At the cheap end of the range, Chromebooks and Aldi laptops are almost disposable yet with enough power for basic needs. At the expensive end of the range, a tiny, thin Dell XPS 13 ultraportable is reckoned to be better than a MacBook Air and certainly a match for most desktops. SSDs are standard in such devices for size and speed. Tip: I bought a low-spec version without 4K touch-screen and don't regret it.
The third way is a convertible such as a Microsoft Surface or HP Spectre. These are both laptop and tablet in one. The Swiss Army Knife of computers.
You may never use a tripod and that’s fine – especially with the high ISO and stabilisation capabilities of modern cameras enabling sharp images in the lowest light. However if you do like to use a tripod – perhaps to deliberately slow you down, or to take bracketed shots for HDR, or long time exposures, then there are lots of lightweight tripods available. Carbon Fibre is the material of choice for the legs and magnesium for the castings but these can be very expensive indeed and aluminium is far cheaper. Personally I like a tripod to be either tall enough for me to see through the camera when standing, or else short enough to go in a pocket.
On a windy day, a slender travel tripod won’t hold a heavy camera steady. One suggestion is to carry elastic bungees with which to hang your camera bag under the tripod but just touching the ground to prevent it swinging. Another tip; where you are not allowed to use a tripod, stuff a closed table-top tripod into the top of your camera bag and put that on the ground. Use the self-timer or a remote to trigger the camera.
I have a mini tripod that has a Velcro strap for attaching to a branch, railing or ski pole. I use this more than its tripod legs. Gorillapods are also very popular and adaptable.
OTHER PHOTO ACCESSORIES
- camera bag or case
- filters (I use just UV, polarising and neutral density)
- flash (I have one in the cupboard somewhere…)
- remote control (or wifi app, if available)
- spare batteries (a member’s tip is to number them and use them in rotation)
- charger (multi-port chargers and power banks are also available)
- a better strap than came with the camera (some models come with a built-in wire security cable to prevent a cut and run theft)
- (say it quietly) a selfie stick, but one with a tripod screw for high and low camera angles (that’s my justification! Oh, and it was a present).
Members have also suggested; the shower cap from your hotel room to protect the camera from rain and a foam pad for kneeling. A couple of flash tips; a small pop-up flash can be diffused with the addition of an old white 35mm film canister, or if it is on a spring (like the RX100) it can be tilted upwards with a finger tip to bounce it off the ceiling.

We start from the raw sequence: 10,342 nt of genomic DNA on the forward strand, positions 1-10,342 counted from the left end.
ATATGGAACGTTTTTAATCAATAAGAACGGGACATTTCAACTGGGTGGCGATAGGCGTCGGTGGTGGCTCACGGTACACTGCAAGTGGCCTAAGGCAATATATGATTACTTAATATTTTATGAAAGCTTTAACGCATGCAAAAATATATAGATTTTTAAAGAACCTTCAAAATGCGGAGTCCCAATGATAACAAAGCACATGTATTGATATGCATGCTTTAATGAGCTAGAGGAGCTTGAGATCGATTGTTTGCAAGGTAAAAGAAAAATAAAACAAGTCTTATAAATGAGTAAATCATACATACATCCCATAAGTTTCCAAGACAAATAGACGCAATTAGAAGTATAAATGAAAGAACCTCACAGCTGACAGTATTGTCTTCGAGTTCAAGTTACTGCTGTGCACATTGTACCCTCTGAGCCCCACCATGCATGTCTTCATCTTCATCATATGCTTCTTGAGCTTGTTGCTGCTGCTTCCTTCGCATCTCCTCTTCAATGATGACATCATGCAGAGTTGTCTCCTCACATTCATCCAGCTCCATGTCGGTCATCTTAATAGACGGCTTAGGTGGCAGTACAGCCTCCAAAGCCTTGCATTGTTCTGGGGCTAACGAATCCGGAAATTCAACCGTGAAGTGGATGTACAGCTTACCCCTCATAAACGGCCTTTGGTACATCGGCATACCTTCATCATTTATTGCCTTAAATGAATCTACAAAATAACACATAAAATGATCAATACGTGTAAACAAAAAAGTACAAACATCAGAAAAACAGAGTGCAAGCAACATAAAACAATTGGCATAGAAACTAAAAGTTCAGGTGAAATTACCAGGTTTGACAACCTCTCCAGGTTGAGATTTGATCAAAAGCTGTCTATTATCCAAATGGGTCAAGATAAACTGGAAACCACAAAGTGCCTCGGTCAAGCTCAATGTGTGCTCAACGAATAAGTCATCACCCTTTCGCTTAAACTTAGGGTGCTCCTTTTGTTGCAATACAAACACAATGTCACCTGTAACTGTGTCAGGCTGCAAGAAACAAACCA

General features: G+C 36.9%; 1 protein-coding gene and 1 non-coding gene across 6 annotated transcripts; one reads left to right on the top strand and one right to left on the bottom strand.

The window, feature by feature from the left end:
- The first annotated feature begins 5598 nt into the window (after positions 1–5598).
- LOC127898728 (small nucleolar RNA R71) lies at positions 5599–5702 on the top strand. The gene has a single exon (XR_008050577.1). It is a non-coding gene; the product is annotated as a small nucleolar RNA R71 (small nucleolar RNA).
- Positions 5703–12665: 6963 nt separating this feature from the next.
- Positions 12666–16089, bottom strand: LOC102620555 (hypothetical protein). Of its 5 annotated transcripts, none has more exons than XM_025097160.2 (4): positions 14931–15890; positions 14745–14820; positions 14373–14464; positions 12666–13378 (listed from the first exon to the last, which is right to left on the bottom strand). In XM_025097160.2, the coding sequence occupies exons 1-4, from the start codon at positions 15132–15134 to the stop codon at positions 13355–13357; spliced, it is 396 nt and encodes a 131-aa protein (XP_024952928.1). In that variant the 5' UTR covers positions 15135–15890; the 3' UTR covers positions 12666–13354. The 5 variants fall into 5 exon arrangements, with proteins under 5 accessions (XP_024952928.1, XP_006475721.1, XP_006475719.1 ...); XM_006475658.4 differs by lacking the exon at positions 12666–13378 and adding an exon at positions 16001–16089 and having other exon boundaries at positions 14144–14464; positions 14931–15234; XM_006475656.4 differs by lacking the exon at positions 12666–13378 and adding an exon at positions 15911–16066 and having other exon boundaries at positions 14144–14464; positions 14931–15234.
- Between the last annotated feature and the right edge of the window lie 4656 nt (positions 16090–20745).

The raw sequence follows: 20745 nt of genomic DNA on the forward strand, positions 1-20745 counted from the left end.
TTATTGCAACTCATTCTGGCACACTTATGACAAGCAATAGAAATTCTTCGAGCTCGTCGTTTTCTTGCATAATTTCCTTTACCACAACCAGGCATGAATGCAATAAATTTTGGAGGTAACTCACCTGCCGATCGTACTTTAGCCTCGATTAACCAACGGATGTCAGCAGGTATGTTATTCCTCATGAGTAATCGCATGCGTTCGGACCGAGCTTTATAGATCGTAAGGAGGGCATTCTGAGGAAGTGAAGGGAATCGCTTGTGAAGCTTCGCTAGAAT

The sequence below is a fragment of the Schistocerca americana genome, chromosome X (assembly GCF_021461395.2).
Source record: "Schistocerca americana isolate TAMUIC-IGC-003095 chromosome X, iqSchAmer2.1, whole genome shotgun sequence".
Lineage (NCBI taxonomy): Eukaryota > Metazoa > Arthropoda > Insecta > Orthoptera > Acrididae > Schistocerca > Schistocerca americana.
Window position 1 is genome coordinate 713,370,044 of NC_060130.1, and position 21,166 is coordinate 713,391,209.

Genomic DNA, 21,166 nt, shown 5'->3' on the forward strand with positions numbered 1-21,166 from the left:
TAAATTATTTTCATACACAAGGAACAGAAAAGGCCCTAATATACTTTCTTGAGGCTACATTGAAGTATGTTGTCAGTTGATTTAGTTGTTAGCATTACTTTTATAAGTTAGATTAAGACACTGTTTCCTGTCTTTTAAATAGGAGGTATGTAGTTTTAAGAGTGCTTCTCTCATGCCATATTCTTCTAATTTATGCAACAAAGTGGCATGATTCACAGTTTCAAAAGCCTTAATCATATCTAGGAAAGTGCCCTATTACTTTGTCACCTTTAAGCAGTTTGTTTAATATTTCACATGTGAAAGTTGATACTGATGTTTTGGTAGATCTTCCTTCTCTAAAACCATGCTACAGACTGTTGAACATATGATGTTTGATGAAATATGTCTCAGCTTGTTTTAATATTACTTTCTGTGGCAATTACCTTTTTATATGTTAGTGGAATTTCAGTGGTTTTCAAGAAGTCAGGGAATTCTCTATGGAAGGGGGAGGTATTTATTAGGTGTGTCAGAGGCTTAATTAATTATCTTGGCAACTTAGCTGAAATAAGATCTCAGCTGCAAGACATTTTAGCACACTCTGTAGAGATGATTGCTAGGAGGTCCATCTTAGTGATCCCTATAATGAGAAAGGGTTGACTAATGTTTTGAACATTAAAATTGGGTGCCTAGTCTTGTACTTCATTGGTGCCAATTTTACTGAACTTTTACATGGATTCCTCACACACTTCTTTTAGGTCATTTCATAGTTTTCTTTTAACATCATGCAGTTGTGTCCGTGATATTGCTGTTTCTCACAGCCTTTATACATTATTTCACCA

WiFi and mobile networks are your options depending upon availability and cost
WiFi need not be the poor relation – apps such as Skype enable global free calling. However even WiFi can be expensive in some hotels and onboard ships.
Mobile data costs are coming down across Europe. Local SIM cards or even renting a local phone can be very good value.
For occasional use, texts are relatively affordable.
Many smartphones can create a local wifi hotspot so, for example a local SIM in one device could be shared with others (if tethering is allowed on the data plan).
A roaming wifi dongle can create a local hotspot in the same way.
ESSENTIAL TRAVEL APPS
If you have a smartphone, apps can become invaluable part of your travel experience. Here is my essential app list for the iPhone;
- Google Maps (if you have data. Once the local map is loaded, type eg ‘coffee’ or ‘ATM’ to find them near you).
- TomTom Navigation (I have used Google, Garmin and CoPilot. TomTom is far-and-away the best satnav, but download overseas maps before you leave home)
- City Mapper (endless source of information but only for certain cities)
- Around Me (lists and maps every imaginable service near you – right now)
- 1Password + Dropbox (all my essential information in my pocket but encrypted to the strongest level)
- Contacts, of course
- Music (Ecoute is now a better music player, since Apple have become obsessed with pushing their paid Music service)
- Podcasts (Desert Island Discs is an endless source of entertainment and nosing into people’s lives)
- Books / Kindle etc
- iPlayer Radio works worldwide but iPlayer only in the UK
- BBC News / Flipboard / also the free Guardian app gives a more in-depth analysis of the news
- Photo Manager Pro (for showing your portfolio and snaps - the included Photos app is surprisingly pathetic)
- Nite Time (a simple bedside clock with torch button. Big enough to see without your glasses on but dim-able)
- Antenna Aligner (this is an obscure one, but our narrowboat TV aerial needs pointing to the nearest strongest transmitter daily)
- Go! Trivia. A not-too-American pub quiz for when you’ve run out of things to talk about over the dinner table.
Tip; in case everything doesn’t go well, an In Case of Emergency (ICE) record on your phone can help police to assist you. This needs to by-pass any lock-screen. On the latest iPhones it can be created in the Health App > Medical ID.
Happy travels in 2016!
Meeting Notes March 2009 to 2018.